Maria C - 01-04-07 
  • I applaud you for your great courage and incredible openness. You have given a gift to many of us by demystifying the cancer treatment process. With all that you have gone through, and all that you have shared with us (including your precious family!), I know that the best is yet to come for you. Thank you so much,
    Larry C. - 01-05-07 
  • This is one of the best shows I have heard on kxjz. Everyone should listen to this, if only to remind ourselves what is important in life, and to count our blessings. Thank you, Dina, for your courage ,and your generosity in sharing your story with all of us. You can add me to the list of your admirers and supporters. I wish you all the best.
    Emily L. - 12-31-06
  • 3 surgeries, chemo, radiation & LYMPHEDEMA. Support Group was a disaster. People gave me hundreds of books - unbelievable...are they (albeit wellmeaning) totally out to lunch? I hiked and kayaked thru it all. I learned to be towed. I learned to accept help. I made it thru chemo with NO SIDE EFFECTS. Diligence! I've since started and help run a lymphedema education and exercise group thru our local hospital and welcome others to visit the lymphedema resource & info page on my website: Wishing you a healthy 2007!
    Jayah F - 12-31-06
  • I only caught snippets in the car radio today but got home just in time to hear your web link. My wife has finished 4 of 8 chemos by Cjristmas. We also read the comic-style book "Cancer-Vixen" - Both your diary and that book has given us the roadmap that the doctors don't seem to have laid out well. She has a team of doctors, each a specialist in there part of thr treatment and so trying to get a roadmap is like pulling teeth. Only the cancer-victors who've been through can speak to our need, Thank you, thank you, thank you. - Livermore CA
    Harry B. - 12-29-06 
  • I don't have a cancer story. I do have a SURVIVOR story of another kind. And, I have listened to Dina's Diary twice now and many of the promos. I am blown away and SO proud of a fellow SURVIVOR! It takes a lot of courage and faith in oneself and one's medical professionals, as in Dina's case, and an incredible support network. I believe it also helps to have a STRONG faith in a LOVING God, which will be shaken, examined, rebuilt and strengthened. I had all that, and I am so blessed, as it sounds like Dina is also. " BRAVO--you go, Girl!" And, do do Oprah and anyone else who will give you a caring audience. Dina, you are an inspiration! Thank You.
    Linda Lou H. - 12-29-06 
  • Having been mammogrammed 3 times this year due to irregularities in my breasts; I listened with great interest to Dina's story and Dina herself. I'm not surprised her friends of 39 years ago still communicate with her. Who wouldn't want to be with such a wonderfully human, sincere and beautiful person? I've known older women whom have had breast cancer but for some reason I've never delved into their stories. I think I was unconsciously trying to keep breast cancer from being my story too. Thank you Dina for being brave enough to share yours and unveiling the seemingly endless hole that does indeed have a solid bottom to land.
    Susan G - 12-29-06
  • I listened to this broadcast because my best friend just had a lumpectomy and is battling with the decision of whether or not to do chemo in addition to radiation - journeys I can only imagine but so far can't participate in. She's understandably emotional and I want to be as supportive as possible. Additionally my sister is a radiation therapist who just signed on to participate in the Breast Cancer Fund's Climb against the Odds on Mt. Shasta in July 2007 and I'm drafting her fundrasing letter. Dina's story gave me much inspiration to write as well as to support Leslie. I hope she continues to revel in the fun she recognizes now as important in her life and I thank her for her compelling and uplifting story. May 2007 bring her and her family nothing but happiness and good health.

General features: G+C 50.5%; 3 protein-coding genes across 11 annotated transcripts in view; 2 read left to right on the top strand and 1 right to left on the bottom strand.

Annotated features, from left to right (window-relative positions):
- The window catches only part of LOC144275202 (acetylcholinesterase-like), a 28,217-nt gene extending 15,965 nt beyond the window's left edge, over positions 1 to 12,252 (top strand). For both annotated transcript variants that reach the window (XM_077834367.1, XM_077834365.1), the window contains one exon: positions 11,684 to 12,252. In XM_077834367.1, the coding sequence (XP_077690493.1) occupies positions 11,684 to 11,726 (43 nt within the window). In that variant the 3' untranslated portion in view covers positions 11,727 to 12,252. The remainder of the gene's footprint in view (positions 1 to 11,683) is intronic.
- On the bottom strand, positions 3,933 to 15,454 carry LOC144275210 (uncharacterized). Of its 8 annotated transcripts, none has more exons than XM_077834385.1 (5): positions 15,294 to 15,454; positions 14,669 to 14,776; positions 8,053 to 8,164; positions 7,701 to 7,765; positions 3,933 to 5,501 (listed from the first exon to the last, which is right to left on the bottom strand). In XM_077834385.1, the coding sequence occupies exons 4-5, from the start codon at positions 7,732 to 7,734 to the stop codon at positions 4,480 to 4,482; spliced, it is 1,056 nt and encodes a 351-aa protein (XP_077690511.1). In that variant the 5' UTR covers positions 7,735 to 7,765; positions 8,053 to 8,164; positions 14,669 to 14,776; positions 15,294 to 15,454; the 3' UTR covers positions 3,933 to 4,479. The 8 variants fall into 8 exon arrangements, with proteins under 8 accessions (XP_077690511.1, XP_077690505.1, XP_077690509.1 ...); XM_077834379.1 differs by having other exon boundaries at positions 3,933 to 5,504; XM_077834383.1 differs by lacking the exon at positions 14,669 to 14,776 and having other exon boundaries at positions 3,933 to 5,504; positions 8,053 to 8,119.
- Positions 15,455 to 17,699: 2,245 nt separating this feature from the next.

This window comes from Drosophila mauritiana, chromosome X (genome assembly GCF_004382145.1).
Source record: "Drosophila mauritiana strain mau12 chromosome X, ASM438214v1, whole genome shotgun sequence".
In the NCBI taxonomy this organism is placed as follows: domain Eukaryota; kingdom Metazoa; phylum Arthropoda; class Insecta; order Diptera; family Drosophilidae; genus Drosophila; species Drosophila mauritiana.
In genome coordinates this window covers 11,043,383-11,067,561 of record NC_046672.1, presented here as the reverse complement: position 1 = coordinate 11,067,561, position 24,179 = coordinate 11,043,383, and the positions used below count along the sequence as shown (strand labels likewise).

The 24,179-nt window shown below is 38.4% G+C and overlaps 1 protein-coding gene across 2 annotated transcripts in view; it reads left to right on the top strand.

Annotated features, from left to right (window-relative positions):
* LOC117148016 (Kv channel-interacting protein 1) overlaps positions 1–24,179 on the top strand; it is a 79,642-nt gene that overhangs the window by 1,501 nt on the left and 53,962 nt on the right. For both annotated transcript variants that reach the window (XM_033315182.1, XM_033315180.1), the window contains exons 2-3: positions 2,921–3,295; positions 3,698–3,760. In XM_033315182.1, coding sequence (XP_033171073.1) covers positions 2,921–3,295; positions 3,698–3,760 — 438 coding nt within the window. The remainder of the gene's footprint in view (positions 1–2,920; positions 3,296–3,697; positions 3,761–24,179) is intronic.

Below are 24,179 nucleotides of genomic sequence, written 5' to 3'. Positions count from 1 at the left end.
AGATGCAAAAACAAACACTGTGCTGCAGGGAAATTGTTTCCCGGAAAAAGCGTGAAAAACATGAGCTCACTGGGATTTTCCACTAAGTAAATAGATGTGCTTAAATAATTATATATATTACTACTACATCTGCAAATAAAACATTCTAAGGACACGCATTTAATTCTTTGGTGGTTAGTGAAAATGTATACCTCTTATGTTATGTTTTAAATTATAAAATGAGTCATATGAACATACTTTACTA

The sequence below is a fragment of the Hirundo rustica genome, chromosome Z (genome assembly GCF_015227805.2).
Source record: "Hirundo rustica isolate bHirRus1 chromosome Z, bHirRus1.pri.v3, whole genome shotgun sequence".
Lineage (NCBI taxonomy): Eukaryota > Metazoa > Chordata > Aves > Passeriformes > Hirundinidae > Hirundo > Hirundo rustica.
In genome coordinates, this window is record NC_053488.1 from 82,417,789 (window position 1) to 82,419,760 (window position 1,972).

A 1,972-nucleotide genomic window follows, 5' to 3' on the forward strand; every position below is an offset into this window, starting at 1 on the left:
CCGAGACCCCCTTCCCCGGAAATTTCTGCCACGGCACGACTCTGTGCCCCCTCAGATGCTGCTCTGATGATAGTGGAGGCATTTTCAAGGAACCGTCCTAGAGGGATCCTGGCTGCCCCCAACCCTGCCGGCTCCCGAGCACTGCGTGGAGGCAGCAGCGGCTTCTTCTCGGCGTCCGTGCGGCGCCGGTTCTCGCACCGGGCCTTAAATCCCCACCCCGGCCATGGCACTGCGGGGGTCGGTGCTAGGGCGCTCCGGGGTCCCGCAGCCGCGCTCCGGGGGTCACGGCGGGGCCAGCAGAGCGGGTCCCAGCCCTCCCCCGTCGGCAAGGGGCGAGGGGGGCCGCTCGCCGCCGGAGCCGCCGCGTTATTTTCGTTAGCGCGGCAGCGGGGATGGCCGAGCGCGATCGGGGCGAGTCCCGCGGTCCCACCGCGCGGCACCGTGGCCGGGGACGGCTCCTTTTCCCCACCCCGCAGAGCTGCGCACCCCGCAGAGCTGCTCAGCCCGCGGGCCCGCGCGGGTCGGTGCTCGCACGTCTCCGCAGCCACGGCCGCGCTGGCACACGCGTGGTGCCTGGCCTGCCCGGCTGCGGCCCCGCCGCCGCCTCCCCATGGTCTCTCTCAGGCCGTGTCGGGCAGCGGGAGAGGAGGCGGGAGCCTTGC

Susy A. - 12-29-06 
  • Thank you. Know that you are admired and loved.
    Jack R. - 12-29-06 
  • Listening to Dina's Diary tonight was the most powerful story I have ever heard on talk radio. It stopped me in my tracks. I am a 31 year old mother of two small children. As I cooked dinner and listened to Dina's story, tears streamed down my face. What would I do if I were diagnosed with breast cancer? My husband sat down and listened as well. Dina's words were honest and real. You could feel her fear. You could feel her will to survive. Thank you Dina for revealing the reality of such a frightening situation. I admire her determination to stay strong and to never give up. How beautiful to come out of this with humility and a renewed love for life. Dina is right, the simple moments in our lives are like sweet candy. We need to slow down and savor life. I close my eyes and send out a prayer to all the women who have been affected by breast cancer. You are true warriors. Never give up.
    Bianca D. -12-29-06   
  • Thanks, Dina, for sharing your story. I was diagnosed a few years ago, at 51, with breast cancer. I couldn't have been more surprised. Mine was found very early, stage 0, during a routine, diagnostic mammogram. All I had to have was a lumpectomy, and I am cancer-free, and enormously grateful. Every day. One lesson I learned is we must support and educate each other about this disease. Luckily, my work permits me to speak through the media and promote early detection via annual mammograms. It's important to share our experiences out loud; as I said to my well-meaning friends and colleagues who somewhat timidly asked me how I was doing, "You mean about my CANCER?" We can't begin to lessen the fear of what we can't even say. Thanks for bringing more light on this difficult and scary subject.
    Candis C. - 12-29-06 
  • Just want to thank Dina. I'm right there with you. Love to you, Dina.
    Jean C. - 12-29-06 
  • Dina. Your diary is bold, powerful and too close for comfort. My wife is a few months away from her "one-year walk on the beach." You made us both remember some things about surgery, treatment etc. that we had already forgotten (which is a good thing). Your diary will give non-cancer related people a vivid insight into experiences that many of us have gone through and many others, unfortunately, will experience. Last word- early detection!
    Bruce W. - 12-29-06